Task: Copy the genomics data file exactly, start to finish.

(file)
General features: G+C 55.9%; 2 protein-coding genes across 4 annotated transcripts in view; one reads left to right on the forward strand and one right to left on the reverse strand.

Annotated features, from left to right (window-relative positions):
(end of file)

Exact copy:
General features: G+C 55.9%; 2 protein-coding genes across 4 annotated transcripts in view; one reads left to right on the forward strand and one right to left on the reverse strand.

Annotated features, from left to right (window-relative positions):